McMaster gets a price advantage from Audcomp and HP

A new five-year strategic partnership between Hewlett Packard (NYSE: HPQ) and Hamilton’s McMaster University launched this spring will see all university departments receive preferred pricing on HP products through solution provider Audcomp Computer Systems.

It’s not an exclusive arrangement, and the university hasn’t committed to purchasing a set level of product from HP over the course of the agreement. But all university departments at McMaster will be able to purchase HP products through Audcomp at discounted prices. The agreement includes desktops, peripherals and monitors; essentially all the products in the HP product line.

“The idea was for us to have a relationship with a supplier that would bring us best value pricing in terms of products,” said Karen Belaire, vice-president, administration at McMaster. “HP has great products, and we wanted to match that with best prices.”

With over 20,000 students and an active research program, Belaire said McMaster’s need for technology resources is high.

“We have a significant amount of research that requires high performance computing, and we’ve put significant technology into the university for students in libraries, in learning commons,” said Belaire. “Everywhere you look you see technology. We have wireless on the campus. You just see technology everywhere.”

The structure of the university administration, which sees each department make its own IT purchasing decisions to suit its own unique needs, doesn’t allow McMaster to go exclusive with HP technology, said Belaire.

“Because of the complexities of the research environment, we leave the decisions around IT at the departmental level,” said Belaire. “In administration, there are obviously efficiencies to be gained through standardization and we do like to standardize in labs. But between labs it would be different. An engineering lab would have different requirements, so there’s no standard across the entire university.”

Hamilton-based reseller Audcomp Computer Systems, an HP partner, has worked with McMaster for 13 years and all HP purchases under the strategic partnership will flow through Audcomp. Gary Sohal, Audcomp’s president and founder and a McMaster engineering grad, said he expects strong business growth through the partnership.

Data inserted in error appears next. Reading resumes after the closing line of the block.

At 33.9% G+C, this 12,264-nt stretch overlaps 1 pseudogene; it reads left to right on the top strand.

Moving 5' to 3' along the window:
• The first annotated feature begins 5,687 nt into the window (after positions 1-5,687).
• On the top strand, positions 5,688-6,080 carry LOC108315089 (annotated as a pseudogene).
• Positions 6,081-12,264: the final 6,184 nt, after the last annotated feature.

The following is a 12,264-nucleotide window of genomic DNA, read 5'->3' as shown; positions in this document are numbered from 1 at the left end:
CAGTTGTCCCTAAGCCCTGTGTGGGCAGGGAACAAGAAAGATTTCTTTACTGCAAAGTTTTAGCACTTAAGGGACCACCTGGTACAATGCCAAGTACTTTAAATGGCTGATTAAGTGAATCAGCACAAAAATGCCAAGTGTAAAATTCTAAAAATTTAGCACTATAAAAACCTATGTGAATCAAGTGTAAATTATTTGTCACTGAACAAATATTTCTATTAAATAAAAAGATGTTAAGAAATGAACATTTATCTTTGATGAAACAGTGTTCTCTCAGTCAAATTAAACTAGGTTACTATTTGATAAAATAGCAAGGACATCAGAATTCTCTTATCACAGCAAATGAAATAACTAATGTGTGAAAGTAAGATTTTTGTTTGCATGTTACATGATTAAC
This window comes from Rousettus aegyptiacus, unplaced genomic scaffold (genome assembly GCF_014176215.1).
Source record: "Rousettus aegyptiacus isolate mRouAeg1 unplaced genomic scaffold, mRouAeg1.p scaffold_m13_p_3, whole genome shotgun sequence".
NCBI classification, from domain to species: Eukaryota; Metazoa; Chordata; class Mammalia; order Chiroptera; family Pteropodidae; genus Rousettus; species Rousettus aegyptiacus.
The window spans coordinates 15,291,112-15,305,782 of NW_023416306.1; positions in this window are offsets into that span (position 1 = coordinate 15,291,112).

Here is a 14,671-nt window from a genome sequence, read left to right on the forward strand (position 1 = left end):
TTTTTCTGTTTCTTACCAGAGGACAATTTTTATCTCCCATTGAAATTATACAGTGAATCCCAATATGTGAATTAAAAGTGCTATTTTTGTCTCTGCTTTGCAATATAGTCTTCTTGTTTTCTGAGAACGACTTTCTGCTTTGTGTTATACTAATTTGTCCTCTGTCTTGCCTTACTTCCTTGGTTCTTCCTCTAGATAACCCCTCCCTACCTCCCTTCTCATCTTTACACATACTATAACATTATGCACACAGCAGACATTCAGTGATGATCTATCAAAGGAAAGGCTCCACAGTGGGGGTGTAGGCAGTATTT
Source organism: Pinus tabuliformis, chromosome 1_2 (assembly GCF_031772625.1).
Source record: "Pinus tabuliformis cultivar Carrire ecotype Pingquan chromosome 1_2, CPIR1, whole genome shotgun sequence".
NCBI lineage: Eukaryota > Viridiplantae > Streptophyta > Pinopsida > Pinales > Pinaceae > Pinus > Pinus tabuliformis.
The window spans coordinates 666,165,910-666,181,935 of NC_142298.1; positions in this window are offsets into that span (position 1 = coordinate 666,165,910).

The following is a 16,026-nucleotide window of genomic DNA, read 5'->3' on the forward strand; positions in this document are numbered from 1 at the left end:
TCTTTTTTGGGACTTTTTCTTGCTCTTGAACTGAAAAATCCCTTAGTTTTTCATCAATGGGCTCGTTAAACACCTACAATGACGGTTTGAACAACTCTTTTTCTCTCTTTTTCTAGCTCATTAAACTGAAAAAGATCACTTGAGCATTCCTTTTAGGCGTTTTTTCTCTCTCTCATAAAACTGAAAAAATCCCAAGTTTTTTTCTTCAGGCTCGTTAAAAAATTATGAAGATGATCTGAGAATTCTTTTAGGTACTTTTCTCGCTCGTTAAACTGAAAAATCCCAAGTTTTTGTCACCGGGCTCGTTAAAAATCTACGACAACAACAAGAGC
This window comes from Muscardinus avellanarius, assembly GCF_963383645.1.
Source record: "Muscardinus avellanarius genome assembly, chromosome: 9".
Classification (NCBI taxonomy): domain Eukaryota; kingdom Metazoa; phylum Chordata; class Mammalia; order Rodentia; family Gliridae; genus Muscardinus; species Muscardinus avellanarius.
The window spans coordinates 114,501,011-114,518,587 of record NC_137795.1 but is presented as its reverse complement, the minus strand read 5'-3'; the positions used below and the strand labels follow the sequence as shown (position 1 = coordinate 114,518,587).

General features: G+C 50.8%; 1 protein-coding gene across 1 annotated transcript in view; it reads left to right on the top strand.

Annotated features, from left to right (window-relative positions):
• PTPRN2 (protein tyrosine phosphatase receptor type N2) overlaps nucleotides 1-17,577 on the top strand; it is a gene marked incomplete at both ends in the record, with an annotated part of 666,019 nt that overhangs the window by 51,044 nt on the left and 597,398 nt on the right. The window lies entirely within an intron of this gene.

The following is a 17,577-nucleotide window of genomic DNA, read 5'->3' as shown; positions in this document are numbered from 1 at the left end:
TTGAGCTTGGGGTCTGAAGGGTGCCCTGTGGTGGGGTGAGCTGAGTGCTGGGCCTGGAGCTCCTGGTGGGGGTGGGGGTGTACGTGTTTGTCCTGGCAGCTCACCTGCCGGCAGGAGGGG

While McMaster has been looking to streamline its procurement process and standardize on equipment as much as possible to enable easier management and service, as well as cut costs by taking advantage of cumulative purchasing, Sohal noted university purchase patterns don’t fit well within traditional discount program parameters.

“They don’t buy large quantities all at once. It’s very random and it’s based on funding for the faculty, for the university, and each department is different so they have different buying patterns,” said Sohal.

To get around this, what Audcomp and HP did was look at McMaster’s historical buying over the last few years, and provide a discount based on that historical annual spend.

While there’s no guarantee McMaster will hit a certain level of annual spend, Sohal said he’s confident that the price advantage Audcomp can now offer on HP products, as well as the enhanced services and simplified procurement process it can also offer, will ensure that many departments will select HP as their vendor of choice.

“It’s been a win-win situation,” said Sohal.

Under the agreement, departments no longer need a purchase order to acquire HP equipment. They just place the order online and it’s delivered the next morning by Audcomp, who will even handle the set-up and remove the packaging and old equipment if requested, and then bill the department.

With other vendors, Sohal said the department still needs to call the purchasing department and make a request. Purchasing asks for the price, gets other quotes, decides which is lowest, and then issues a purchase order, at which point the department can finally get its product. It’s a lengthily process that gives HP and Audcomp a speed and price advantage, he said.

“People will fall into standardization and see no reason to go elsewhere,” said Sohal. “That’s how we’re driving the adoption here.”

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Jeff Jedras
Jeff Jedras
A veteran technology and business journalist, Jeff Jedras began his career in technology journalism in the late 1990s, covering the booming (and later busting) Ottawa technology sector for Silicon Valley North and the Ottawa Business Journal, as well as everything from municipal politics to real estate. He later covered the technology scene in Vancouver before joining IT World Canada in Toronto in 2005, covering enterprise IT for ComputerWorld Canada. He would go on to cover the channel as an assistant editor with CDN. His writing has appeared in the Vancouver Sun, the Ottawa Citizen and a wide range of industry trade publications.

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